FIG. 3 shows a circuit which is very similar to FIG. 2 and differs only in how the hysteresis in the circuit is achieved. FIG. 3 shows a bias current circuit comprising transistor M18, Q29, and resistor R40. The differential input stage comprises transistors Q0, Q1, Q2, Q3, Q4, and Q5. The output stage comprises M15 and M19. M13, M14, M15, M16, and M51 are current sources for the circuit. The base of Q3 is the inverting input and the base of Q0 is the non-inverting input of the differential stage. Resistors R26, R29, and R36 form a voltage divider to set up the voltage reference for the inverting input and to form the hysteresis circuit.
In operation, the output of the circuit, opoff, switches when the input, drain, rises to the threshold voltage of the circuit. At that point, Q0 and Q1 turn off while transistors Q3 and Q2 turn on. With Q3 on, M36 and M19 are turned on thereby activating the hysteresis circuit and pulling the output to a low voltage, respectively. The hysteresis circuit is activated by transistor M36 effectively shorting resistor R30 which effectively changes the voltage reference on the inverting input. The problem with this circuit is that current is always flowing in through the voltage divider network. Additionally the resistor R36 reference voltage tends to vary.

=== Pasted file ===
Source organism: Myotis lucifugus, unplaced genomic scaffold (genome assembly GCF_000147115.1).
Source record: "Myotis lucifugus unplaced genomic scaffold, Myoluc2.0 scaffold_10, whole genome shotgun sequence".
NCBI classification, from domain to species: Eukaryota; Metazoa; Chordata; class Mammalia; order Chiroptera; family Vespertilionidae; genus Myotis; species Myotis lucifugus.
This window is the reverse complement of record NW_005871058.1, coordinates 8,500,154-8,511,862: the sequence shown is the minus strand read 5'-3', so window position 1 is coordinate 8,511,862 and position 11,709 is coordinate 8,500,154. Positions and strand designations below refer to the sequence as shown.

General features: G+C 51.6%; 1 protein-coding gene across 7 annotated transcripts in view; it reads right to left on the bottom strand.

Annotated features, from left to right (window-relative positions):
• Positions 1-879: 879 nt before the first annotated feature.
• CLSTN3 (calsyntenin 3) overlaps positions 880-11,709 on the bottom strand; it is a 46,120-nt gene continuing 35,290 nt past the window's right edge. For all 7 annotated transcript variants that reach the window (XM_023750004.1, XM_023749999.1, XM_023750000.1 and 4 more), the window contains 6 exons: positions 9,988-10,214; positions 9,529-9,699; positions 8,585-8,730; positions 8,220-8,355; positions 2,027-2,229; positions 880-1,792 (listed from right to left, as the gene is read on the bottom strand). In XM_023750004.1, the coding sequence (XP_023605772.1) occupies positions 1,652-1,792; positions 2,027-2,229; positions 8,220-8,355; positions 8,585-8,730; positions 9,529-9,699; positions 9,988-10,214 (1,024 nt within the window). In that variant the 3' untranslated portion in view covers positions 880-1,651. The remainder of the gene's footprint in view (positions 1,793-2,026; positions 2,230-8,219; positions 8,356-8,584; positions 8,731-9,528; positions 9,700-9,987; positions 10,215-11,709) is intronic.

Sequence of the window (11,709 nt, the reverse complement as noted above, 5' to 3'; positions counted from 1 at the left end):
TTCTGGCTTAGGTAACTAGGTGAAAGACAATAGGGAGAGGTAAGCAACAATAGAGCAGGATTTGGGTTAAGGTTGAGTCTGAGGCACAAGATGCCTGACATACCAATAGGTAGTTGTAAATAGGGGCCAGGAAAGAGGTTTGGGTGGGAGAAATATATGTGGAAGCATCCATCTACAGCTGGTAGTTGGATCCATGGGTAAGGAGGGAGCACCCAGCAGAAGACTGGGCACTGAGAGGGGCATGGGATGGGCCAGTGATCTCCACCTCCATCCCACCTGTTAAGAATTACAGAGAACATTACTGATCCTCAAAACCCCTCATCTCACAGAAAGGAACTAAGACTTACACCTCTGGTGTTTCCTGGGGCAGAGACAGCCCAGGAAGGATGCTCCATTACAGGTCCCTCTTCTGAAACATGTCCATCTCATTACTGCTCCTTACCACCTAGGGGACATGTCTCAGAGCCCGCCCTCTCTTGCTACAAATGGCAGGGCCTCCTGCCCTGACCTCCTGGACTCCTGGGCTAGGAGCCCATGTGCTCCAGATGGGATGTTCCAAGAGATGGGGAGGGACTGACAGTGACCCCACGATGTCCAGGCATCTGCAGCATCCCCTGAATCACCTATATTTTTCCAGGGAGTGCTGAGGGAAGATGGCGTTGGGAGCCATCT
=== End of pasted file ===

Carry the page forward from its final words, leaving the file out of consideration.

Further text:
FIG. 4 shows another prior art circuit for generating hysteresis in a comparator. In this example, resistor 50 and bipolar transistor 52 set up a bias voltage which is used by transistors 54 and 56 to generate bias currents for the differential pair. Transistors 64 and 70 form the differential pair of this comparator. The hysteresis for this circuit is generated by turning on or off transistor 56 with transistor 72 and by running the emitter current of transistor 70 through resistor 68. When the voltage at the base of transistor 64 is sufficiently higher than the voltage on the base of transistor 70, transistor 62, transistor 64 and transistor 66 are turned on and transistor 70 is turned off. Since transistor 70 is off and transistor 66 is on, the output voltage is high and transistor 72 is turned off. Therefore, transistor 56 is turned on and the current through the collector of transistor 64 is equal to the current flowing through transistors 54 and 56.